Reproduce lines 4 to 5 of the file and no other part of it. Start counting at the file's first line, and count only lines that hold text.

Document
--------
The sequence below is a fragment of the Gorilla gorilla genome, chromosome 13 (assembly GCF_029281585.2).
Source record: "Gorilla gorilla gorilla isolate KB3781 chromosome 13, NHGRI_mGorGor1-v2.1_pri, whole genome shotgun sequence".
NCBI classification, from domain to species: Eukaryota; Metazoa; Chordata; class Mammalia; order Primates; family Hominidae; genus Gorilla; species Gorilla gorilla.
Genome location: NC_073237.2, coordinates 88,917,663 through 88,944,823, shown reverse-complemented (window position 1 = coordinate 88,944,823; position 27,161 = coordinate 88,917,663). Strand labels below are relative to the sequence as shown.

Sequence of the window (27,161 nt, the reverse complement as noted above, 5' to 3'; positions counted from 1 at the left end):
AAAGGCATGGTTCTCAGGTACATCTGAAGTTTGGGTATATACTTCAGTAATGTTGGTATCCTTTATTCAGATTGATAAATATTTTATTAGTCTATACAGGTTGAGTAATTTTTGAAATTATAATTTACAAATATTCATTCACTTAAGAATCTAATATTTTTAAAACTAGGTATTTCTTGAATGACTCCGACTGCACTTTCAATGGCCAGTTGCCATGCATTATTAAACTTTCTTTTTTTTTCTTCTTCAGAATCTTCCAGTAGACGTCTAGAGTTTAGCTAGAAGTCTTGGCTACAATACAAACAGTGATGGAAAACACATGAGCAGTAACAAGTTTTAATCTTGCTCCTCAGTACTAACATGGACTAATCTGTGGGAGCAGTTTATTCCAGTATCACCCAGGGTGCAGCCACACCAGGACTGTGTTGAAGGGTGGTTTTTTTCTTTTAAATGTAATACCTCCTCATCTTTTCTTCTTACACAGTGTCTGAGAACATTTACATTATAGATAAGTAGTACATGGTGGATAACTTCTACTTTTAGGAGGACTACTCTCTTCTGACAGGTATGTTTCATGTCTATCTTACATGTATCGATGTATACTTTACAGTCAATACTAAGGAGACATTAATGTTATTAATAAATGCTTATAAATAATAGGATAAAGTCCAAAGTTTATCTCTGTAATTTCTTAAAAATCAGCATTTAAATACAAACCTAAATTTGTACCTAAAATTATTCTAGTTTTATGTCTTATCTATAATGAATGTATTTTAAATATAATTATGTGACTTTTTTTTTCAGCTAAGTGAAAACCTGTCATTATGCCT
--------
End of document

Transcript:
Genome location: NC_073237.2, coordinates 88,917,663 through 88,944,823, shown reverse-complemented (window position 1 = coordinate 88,944,823; position 27,161 = coordinate 88,917,663). Strand labels below are relative to the sequence as shown.

Sequence of the window (27,161 nt, the reverse complement as noted above, 5' to 3'; positions counted from 1 at the left end):